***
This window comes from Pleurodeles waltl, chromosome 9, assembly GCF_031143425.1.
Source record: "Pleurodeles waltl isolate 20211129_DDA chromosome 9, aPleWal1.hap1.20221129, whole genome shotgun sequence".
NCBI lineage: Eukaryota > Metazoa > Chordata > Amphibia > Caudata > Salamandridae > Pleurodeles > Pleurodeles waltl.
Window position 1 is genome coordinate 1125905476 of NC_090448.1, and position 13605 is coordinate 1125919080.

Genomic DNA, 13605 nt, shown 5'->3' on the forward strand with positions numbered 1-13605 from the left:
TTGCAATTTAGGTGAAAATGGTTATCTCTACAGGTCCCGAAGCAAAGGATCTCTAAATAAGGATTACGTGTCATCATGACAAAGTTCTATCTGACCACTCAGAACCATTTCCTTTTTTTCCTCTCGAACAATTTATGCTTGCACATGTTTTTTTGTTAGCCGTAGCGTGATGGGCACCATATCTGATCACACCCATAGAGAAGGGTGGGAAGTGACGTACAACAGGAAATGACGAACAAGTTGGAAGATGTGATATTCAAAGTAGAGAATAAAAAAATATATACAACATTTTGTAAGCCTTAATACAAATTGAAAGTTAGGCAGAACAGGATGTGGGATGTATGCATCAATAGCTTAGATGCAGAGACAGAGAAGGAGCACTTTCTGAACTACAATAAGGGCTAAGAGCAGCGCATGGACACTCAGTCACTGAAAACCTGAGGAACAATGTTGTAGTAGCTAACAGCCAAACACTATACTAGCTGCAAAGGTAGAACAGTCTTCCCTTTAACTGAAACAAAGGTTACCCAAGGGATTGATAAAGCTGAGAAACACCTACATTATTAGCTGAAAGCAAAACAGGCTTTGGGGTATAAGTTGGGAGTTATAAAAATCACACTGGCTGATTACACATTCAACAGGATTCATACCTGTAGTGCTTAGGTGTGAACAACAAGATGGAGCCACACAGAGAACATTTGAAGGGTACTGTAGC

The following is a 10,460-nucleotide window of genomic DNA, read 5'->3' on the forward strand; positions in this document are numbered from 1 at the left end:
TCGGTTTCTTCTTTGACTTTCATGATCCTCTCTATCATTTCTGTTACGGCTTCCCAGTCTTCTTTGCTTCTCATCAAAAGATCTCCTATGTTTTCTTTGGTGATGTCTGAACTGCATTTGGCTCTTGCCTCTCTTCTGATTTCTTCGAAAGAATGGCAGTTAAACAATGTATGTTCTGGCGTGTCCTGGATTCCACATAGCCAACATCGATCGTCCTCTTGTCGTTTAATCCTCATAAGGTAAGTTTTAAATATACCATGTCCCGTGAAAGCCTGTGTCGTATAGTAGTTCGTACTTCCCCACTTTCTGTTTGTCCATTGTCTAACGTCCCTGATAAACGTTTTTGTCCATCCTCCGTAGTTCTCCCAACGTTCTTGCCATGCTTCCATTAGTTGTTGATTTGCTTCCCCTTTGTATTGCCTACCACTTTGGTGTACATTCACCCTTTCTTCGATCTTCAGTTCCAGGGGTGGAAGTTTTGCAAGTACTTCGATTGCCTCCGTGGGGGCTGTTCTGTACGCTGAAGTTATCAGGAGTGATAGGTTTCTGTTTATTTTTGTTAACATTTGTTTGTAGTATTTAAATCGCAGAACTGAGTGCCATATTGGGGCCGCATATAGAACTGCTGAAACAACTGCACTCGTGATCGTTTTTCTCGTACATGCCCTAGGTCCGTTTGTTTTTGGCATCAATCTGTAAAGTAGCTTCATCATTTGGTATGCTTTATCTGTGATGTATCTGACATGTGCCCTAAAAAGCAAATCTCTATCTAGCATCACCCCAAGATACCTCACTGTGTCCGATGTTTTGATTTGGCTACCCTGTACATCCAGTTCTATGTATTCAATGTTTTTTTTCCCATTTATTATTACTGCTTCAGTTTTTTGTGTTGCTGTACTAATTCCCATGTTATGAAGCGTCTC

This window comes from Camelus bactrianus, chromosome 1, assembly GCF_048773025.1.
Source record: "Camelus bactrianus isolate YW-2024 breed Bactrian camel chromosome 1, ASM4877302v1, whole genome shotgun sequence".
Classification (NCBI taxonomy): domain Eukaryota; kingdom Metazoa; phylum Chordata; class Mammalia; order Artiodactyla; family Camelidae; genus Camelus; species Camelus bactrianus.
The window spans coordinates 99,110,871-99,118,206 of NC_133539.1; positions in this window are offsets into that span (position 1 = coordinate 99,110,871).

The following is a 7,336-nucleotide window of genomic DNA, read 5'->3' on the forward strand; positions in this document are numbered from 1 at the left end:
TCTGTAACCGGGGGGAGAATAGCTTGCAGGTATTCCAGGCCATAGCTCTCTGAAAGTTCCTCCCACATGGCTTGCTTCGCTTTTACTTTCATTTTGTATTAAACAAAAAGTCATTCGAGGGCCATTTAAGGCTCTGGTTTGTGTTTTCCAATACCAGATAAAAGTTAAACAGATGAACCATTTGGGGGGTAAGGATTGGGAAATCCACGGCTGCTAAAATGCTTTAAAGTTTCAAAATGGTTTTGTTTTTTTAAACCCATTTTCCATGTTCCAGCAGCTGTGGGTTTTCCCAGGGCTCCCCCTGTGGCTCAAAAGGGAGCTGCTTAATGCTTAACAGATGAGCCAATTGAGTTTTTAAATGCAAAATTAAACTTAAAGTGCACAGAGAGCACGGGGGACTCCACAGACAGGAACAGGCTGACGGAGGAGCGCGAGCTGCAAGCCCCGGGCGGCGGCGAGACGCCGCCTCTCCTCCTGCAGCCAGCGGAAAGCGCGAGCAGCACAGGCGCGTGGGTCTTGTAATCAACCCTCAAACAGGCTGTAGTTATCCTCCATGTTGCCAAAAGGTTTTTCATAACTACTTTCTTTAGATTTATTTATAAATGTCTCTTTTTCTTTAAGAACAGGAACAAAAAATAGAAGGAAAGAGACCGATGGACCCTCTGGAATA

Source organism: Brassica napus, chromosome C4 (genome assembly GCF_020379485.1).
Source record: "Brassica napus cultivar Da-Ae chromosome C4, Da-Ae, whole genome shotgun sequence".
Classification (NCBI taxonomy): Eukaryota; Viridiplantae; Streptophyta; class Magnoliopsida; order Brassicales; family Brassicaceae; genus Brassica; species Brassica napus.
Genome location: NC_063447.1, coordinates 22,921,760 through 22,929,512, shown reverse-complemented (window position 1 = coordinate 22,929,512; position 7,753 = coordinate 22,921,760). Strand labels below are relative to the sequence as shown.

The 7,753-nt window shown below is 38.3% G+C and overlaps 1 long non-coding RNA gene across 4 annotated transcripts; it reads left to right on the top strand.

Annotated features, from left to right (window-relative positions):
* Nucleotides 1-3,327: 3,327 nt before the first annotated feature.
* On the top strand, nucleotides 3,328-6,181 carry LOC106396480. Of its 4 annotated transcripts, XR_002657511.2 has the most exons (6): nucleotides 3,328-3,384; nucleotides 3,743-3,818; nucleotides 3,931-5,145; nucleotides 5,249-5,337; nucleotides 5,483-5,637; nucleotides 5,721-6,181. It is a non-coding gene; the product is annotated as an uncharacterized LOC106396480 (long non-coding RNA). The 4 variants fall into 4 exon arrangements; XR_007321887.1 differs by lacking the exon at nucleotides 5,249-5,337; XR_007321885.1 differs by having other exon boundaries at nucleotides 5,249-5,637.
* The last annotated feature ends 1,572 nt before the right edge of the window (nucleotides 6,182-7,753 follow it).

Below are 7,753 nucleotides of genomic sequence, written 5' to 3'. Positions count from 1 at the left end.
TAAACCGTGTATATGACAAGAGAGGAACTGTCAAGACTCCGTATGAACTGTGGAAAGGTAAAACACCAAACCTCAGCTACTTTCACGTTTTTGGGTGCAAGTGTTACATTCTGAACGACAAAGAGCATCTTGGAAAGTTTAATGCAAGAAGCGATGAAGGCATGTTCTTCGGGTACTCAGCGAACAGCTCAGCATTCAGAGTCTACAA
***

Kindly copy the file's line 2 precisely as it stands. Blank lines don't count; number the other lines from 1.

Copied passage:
Source record: "Pleurodeles waltl isolate 20211129_DDA chromosome 9, aPleWal1.hap1.20221129, whole genome shotgun sequence".